When the Common Core State Standards Initiative was rolled out with bipartisan support in 2010, more than 40 states signed on. The plan was one of the most ambitious education reform efforts in American history; it detailed not only what schoolchildren in grades K-12 would learn in English language arts and math, but how they would learn. “We are being outpaced by other nations,” President Barack Obama said in a 2009 speech. “It’s not that their kids are any smarter than ours—it’s that they are being smarter about how to educate their children.”
Common Core was meant as a corrective, of sorts, to the No Child Left Behind Act, the 2002 law that scaled up the federal government’s role in holding schools accountable for academic performance. It did this by using standardized tests to measure outcomes, and linking funding (among other sanctions) to those outcomes. The goal of NCLB was to “boost the performance of certain groups of students, such as English-language learners, students in special education, and poor and minority children, whose achievement, on average, trails their peers,” according to Education Week. But the law allowed states to set their own standards and create their own tests, and in practice, the sanctions it put in place were ineffective, while overreliance on standardized testing negatively impacted schooling and teaching practices, essentially papering over cracks in how kids were learning.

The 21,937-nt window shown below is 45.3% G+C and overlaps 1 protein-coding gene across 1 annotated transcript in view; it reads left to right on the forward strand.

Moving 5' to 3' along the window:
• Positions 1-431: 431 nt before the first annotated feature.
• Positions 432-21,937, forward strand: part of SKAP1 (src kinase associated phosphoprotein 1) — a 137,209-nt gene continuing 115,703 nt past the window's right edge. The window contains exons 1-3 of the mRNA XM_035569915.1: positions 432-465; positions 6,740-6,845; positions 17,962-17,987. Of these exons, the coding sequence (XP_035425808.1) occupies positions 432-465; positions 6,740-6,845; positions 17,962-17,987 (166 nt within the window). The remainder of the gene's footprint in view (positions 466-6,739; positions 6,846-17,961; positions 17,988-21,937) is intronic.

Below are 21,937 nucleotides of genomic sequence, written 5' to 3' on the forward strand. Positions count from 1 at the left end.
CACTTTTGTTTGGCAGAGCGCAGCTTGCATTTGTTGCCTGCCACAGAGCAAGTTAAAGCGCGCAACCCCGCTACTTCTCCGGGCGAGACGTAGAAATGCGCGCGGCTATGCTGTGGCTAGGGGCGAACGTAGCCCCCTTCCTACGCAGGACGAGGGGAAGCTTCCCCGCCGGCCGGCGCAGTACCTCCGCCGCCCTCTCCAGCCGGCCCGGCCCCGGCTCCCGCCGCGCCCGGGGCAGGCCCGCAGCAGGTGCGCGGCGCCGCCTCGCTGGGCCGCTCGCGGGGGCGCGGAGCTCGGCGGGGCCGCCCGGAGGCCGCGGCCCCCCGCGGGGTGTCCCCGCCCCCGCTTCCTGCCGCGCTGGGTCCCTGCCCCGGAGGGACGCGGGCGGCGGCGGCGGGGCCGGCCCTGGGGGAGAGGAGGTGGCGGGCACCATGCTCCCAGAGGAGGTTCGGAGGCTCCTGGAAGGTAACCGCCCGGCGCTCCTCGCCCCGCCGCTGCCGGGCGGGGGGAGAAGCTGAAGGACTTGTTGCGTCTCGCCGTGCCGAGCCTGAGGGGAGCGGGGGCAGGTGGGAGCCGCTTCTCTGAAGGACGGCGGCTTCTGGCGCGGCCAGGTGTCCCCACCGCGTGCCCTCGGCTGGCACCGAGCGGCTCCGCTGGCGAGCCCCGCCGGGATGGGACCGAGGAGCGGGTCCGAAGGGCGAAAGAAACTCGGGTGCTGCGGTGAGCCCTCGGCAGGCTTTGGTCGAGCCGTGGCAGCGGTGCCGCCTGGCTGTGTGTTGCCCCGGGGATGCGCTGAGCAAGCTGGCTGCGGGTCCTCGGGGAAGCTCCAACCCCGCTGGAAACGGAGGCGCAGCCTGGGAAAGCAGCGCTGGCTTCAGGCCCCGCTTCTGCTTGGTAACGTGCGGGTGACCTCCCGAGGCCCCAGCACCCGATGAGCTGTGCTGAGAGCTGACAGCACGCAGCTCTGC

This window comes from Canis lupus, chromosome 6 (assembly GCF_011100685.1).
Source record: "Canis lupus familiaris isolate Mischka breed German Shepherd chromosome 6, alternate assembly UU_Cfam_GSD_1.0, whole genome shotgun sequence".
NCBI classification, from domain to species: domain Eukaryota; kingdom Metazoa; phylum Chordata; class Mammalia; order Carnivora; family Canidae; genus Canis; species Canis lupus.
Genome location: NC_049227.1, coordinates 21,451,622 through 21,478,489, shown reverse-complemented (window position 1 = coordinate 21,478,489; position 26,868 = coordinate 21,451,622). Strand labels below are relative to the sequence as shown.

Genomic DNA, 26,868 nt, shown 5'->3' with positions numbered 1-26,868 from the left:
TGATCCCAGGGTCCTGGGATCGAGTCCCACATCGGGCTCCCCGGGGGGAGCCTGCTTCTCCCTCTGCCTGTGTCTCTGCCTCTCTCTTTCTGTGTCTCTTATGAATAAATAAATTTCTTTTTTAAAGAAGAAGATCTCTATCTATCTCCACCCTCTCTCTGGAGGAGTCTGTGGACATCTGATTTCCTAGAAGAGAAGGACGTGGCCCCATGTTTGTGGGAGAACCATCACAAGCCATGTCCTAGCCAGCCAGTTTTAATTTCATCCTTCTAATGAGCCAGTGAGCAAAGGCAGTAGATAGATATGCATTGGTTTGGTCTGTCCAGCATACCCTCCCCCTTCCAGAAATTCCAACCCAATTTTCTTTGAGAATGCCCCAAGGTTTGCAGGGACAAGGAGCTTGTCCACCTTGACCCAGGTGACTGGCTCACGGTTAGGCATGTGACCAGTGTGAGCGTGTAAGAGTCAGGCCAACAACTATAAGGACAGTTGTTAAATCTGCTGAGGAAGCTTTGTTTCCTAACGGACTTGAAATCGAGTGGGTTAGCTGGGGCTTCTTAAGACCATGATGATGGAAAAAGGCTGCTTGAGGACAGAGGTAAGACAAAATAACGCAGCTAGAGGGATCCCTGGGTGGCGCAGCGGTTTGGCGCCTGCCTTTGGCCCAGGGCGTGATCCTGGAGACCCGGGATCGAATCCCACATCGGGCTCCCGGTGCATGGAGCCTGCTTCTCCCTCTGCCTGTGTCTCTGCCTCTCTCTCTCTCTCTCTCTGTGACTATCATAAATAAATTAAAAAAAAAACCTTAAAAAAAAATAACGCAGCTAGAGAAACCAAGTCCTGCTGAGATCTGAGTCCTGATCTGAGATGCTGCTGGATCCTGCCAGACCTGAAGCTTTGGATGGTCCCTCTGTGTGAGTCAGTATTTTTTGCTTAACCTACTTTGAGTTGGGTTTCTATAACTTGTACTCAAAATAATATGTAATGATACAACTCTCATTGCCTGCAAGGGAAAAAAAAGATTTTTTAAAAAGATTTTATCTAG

(Without getting too far into it, the real corrective to NCLB was the 2015 Every Student Succeeds Act, which directly replaced it and ceded most control of education policy back to the states.)
By contrast, Common Core began at the state level. To correct the increasingly obvious failures of NCLB, in 2009 the National Governors Association and a coalition of state superintendents formed a working group of consultants and educators to draft shared national standards in English and math.
But a decade later, in an era of divided politics, one of the rare things the right and left have agreed on is the failure of Common Core. In December 2019, the latest results came out from the Program for International Student Assessment (PISA), which compares the United States’ ranking to other countries every three years. It showed that despite billions of dollars being spent, academic performance by American 15-year-olds was stagnant overall: slightly above students from peer nations in reading, but below the middle of the pack in math, according to The New York Times, with a widening achievement gap between high and low performers. About 20 percent of American 15-year-olds could not read at the level expected of a 10-year-old, according to Andreas Schleicher, director of education and skills at the Organization for Economic Cooperation and Development, which administers the PISA test.
That was on the heels of the latest results of the National Assessment of Educational Progress, a US test that showed that two-thirds of children are not proficient readers. Compared to the last time the test was given, in 2017, the average eighth-grade reading score declined in more than half of all 50 states, and the average score in fourth-grade reading declined in 17 states. Math scores remained relatively flat overall.
What Went Wrong With Common Core?
That’s the several-billion-dollar question. For starters, it’s still unclear if the problem is with Common Core itself, or with how it’s been implemented, which would point to more systemic structural issues. As New York Times education reporter Dana Goldstein writes: